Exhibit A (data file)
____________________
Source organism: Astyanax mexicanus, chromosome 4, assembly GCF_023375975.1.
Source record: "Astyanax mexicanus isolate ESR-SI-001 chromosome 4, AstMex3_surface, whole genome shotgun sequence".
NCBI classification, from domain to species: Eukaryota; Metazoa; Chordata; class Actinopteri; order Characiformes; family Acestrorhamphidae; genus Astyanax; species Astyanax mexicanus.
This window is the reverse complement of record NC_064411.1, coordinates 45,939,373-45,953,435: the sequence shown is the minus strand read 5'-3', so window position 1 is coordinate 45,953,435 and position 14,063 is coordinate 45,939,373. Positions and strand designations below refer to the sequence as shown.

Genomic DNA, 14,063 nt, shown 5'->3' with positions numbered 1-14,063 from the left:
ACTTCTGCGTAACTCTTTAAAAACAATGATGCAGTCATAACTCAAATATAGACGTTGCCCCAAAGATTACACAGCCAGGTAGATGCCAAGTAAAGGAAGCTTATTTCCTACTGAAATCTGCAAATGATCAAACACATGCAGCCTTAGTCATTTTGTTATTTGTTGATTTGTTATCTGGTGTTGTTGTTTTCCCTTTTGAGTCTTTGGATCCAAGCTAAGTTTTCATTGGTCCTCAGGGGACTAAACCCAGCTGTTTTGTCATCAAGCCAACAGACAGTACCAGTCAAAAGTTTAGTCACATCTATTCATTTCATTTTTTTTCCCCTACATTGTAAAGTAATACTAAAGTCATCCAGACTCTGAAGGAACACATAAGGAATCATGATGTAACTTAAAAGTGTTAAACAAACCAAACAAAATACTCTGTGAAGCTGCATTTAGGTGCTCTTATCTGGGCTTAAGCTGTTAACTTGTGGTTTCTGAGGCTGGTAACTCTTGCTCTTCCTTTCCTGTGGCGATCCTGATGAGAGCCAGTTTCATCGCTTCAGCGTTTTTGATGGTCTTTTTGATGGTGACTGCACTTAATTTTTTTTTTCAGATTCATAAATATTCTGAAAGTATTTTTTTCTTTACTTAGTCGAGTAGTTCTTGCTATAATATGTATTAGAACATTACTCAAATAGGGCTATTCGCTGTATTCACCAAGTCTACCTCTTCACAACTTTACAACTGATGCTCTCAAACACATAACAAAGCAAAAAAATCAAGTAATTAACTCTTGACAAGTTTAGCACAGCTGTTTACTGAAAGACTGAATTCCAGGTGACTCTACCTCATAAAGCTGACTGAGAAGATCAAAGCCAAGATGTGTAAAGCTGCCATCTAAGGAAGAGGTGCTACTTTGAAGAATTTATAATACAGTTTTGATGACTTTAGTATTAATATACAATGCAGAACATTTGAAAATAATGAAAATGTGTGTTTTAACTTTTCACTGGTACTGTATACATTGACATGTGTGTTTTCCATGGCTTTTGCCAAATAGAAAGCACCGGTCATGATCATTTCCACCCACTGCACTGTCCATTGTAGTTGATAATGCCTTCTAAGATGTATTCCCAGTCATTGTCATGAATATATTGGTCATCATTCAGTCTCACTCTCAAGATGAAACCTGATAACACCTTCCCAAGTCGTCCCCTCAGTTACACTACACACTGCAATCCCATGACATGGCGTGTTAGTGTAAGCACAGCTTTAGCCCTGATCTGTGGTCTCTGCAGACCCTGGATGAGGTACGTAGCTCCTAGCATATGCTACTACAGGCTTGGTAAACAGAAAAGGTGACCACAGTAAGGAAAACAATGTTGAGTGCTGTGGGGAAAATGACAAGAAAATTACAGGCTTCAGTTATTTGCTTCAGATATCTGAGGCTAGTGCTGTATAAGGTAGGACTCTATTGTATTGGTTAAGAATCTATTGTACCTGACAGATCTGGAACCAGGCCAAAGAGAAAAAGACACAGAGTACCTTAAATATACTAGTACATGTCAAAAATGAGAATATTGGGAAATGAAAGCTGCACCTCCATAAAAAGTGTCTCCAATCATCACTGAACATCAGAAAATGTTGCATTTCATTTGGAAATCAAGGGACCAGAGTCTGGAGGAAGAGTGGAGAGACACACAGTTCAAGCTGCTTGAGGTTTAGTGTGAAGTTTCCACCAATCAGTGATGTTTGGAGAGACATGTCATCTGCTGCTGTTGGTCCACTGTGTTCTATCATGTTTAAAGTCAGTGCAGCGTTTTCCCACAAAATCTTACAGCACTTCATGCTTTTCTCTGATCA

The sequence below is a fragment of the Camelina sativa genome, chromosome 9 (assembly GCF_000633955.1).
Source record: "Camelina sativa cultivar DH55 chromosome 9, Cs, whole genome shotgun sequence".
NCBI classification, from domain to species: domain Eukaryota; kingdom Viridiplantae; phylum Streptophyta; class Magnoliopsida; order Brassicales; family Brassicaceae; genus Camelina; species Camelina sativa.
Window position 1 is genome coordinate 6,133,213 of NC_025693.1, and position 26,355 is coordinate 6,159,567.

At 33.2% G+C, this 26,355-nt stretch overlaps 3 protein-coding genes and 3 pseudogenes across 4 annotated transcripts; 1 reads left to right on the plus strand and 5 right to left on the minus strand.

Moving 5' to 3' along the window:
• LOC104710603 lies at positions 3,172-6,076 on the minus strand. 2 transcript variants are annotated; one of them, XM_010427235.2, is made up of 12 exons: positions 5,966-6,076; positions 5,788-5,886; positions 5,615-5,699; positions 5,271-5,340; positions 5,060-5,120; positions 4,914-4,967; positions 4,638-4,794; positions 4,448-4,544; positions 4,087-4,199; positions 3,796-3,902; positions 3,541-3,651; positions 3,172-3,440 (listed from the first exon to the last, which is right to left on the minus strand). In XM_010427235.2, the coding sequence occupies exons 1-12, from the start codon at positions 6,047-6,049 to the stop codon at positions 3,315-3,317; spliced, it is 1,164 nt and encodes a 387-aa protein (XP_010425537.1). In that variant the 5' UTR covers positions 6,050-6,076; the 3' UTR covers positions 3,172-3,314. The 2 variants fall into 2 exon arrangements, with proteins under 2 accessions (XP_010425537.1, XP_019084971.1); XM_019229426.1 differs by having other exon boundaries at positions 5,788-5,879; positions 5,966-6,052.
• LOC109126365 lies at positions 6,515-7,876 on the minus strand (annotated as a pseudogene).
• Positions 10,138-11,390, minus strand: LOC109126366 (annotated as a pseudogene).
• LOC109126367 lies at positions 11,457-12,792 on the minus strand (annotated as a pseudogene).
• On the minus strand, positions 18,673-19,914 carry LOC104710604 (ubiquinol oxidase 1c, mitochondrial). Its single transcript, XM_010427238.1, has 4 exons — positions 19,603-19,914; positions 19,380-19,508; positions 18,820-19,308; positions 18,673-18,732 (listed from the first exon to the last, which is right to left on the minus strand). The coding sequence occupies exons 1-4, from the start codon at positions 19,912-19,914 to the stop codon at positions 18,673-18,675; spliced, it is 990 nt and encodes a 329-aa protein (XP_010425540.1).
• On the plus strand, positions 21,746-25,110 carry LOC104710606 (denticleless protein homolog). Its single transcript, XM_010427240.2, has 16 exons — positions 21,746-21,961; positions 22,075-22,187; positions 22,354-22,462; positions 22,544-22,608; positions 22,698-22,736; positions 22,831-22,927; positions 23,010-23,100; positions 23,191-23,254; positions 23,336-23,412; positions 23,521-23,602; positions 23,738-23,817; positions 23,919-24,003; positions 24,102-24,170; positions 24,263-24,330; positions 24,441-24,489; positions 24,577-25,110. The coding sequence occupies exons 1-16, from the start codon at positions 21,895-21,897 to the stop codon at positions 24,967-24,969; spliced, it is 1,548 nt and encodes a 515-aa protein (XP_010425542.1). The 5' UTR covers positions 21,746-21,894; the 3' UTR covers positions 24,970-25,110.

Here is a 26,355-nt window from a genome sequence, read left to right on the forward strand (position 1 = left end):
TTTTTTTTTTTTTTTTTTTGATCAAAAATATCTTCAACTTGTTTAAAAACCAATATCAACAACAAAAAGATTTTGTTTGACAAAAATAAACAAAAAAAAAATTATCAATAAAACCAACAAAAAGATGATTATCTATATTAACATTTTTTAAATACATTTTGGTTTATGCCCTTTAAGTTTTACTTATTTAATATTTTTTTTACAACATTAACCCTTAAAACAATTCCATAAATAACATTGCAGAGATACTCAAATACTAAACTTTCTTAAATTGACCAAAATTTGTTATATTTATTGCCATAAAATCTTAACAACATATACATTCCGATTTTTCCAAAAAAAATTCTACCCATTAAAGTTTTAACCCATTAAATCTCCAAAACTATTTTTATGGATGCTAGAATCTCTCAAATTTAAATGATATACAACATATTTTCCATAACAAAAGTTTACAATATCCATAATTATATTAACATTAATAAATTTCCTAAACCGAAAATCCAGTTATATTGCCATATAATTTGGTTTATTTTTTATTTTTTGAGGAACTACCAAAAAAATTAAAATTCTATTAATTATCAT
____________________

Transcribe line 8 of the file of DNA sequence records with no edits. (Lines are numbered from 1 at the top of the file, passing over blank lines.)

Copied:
Source record: "Camelina sativa cultivar DH55 chromosome 9, Cs, whole genome shotgun sequence".